Friday, January 8, 2010
I go to pieces, part 2
You may recall me telling you about my trach collar and trach falling apart during a fitful night's sleep in December.
Somehow, I was able to pull myself together and got through the holiday season without another incident.
Two nights ago, the same thing happened. But this time, when I placed the trach up against the hole in my neck, it wouldn't slide in; the circumference of the trach was just a bit more than the circumference than the hole.
I considered panicking. Instead, I sat at the computer and e-mailed my doctor, telling him that I hoped he would be able to help me if I just showed up in Kaiser's Head and Neck Department. Then I threw on my jacket and shoes, tossed the trach in a Zip-Loc bag, grabbed my keys and drove to the Head and Neck Department at Sunset and Edgemont.
The receptionist almost didn't recognize me without the familiar plastic apparatus around my neck, which she has been seeing on me for almost a year. But I held up the Zip-Loc bag with the disassembled pieces and handed the receptionist a note explaining what happened, which I wrote in the elevator ride to the sixth floor.
It was before 8 o'clock and the clinic had not opened yet but the receptionist checked me in and said that the on-call doctor would arrive shortly before 9.
I was the only one sitting in the dark waiting room for 15 minutes or so, then a young kid walked in and took a seat opposite mine. I expected him to catch him staring at the hole in my neck but instead he seemed more interested in my flannel Mickey Mouse pajamas.
After a short wait, a nurse led me to one of the exam rooms. I was hoping that Dr. B1 would have been on duty but another head and neck specialist, Dr. T, walked into the exam room.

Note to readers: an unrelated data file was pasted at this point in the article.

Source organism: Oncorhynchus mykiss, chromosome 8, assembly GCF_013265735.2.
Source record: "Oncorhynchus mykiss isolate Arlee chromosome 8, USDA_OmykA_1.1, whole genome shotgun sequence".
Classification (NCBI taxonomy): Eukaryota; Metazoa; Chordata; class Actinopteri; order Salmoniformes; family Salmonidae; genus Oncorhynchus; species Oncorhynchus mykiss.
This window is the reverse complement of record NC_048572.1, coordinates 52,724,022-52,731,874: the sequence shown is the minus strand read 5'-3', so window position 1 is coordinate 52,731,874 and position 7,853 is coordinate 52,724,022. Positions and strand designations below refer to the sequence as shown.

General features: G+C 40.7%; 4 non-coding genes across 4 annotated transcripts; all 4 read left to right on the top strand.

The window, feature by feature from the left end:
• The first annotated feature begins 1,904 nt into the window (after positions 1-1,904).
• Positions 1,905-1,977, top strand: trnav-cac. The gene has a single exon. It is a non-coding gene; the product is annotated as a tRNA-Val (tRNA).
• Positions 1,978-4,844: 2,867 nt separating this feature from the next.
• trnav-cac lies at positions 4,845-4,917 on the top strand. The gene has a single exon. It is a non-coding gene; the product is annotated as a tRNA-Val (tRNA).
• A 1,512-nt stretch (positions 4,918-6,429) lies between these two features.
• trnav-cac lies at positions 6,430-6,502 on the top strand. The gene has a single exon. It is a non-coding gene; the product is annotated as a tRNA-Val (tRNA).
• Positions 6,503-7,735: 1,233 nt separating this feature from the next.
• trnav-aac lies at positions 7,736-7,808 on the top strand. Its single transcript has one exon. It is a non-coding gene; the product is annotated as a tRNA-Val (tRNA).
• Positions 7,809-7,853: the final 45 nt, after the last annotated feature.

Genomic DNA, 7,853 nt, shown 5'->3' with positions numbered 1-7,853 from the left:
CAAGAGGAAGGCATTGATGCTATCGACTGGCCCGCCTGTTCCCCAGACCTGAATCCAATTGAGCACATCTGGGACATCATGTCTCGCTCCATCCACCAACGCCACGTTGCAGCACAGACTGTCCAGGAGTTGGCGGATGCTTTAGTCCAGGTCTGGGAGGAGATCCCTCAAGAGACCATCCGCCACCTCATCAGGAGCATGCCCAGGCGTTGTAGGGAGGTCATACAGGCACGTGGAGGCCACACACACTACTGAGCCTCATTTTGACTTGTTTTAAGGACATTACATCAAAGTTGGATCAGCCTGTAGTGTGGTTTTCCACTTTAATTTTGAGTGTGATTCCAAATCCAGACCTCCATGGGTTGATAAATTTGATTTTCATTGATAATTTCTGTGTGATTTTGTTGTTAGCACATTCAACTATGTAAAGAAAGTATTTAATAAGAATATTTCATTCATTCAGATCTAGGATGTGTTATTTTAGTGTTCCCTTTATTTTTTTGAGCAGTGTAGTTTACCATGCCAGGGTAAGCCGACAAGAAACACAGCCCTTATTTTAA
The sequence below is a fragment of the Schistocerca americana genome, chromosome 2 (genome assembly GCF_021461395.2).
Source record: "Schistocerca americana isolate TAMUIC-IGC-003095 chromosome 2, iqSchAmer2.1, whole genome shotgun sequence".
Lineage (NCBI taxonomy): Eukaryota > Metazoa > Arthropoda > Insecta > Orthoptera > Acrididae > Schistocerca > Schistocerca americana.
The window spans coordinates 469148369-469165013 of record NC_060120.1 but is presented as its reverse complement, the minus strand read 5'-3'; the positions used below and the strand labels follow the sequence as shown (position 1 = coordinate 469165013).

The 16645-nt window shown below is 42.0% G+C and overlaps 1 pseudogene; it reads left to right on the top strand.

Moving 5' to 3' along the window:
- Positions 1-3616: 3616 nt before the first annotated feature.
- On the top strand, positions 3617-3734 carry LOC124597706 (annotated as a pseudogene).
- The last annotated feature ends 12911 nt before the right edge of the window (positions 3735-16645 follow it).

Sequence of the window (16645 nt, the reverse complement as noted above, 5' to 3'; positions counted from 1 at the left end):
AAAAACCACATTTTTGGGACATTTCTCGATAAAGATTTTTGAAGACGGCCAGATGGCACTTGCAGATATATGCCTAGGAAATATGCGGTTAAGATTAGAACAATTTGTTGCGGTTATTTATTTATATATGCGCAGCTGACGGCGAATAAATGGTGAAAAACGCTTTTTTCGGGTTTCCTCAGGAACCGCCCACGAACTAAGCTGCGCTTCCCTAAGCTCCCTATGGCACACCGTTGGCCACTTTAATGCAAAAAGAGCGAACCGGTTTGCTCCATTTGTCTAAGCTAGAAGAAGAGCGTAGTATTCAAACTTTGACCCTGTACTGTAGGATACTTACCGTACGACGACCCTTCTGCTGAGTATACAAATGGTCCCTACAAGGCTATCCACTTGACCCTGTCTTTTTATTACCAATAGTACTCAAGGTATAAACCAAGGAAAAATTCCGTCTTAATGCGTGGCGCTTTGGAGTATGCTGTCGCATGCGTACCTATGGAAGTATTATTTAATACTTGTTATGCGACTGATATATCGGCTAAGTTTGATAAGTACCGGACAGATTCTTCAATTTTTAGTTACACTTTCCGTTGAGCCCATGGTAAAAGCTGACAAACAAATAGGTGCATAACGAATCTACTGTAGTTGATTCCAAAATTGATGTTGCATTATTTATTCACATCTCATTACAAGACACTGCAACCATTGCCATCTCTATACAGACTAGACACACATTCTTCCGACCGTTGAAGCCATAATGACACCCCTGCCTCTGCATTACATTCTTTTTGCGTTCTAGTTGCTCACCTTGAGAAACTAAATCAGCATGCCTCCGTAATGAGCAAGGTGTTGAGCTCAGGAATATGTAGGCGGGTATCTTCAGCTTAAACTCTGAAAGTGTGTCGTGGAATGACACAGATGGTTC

Dr. T read my note and then pumped up the chair so that we were eye-to-eye. He held a flashlight above the hole in my neck and peered inside.
"Bummer!" he said.
"What do you mean?" I wrote in my pad. Along with "Code Blue" and "I'll send for the chaplain," "Bummer!" is one of the last things you want your doctor to say when he inspects your breathing capacity.
The hole in my neck, Dr. T explained, was already beginning to close up, which was the reason I could not slide the trach back in. I didn't think that could even happen, I wrote. Dr. T said that trach holes could close in within a matter of hours and when that happens, the surgery needs to be repeated.
He left the room for a few minutes and returned with a tray of instruments and tubes of gel and lubricant.
"This is going to get a little messy," he warned, wrapping a large towel around my chest and shoulder.
My knees were knocking as Dr. T lubricated the rim of my trach hole, and then applied the same gel to a fresh trach. I clenched my eyes tight as the round end of the trach pressed against my neck, and Dr. T applied more and more pressure.
Finally, I heard a soft pop, and then felt the trach slide in. When I opened my eyes, Dr. T was lifting the blood-splatted towel from my chest.
I held the trach with a finger as I rode the elevator down and walked to my car. Two trach-separation incidents in as many weeks doesn't give me confidence that this won't happen again. When it does, the trick will be to get to Kaiser before the trach hole seals up.
And also I should have a pair of Donald Duck pajamas ready to wear for the next emergency. You don't want your doctor to see you in the same jammies twice.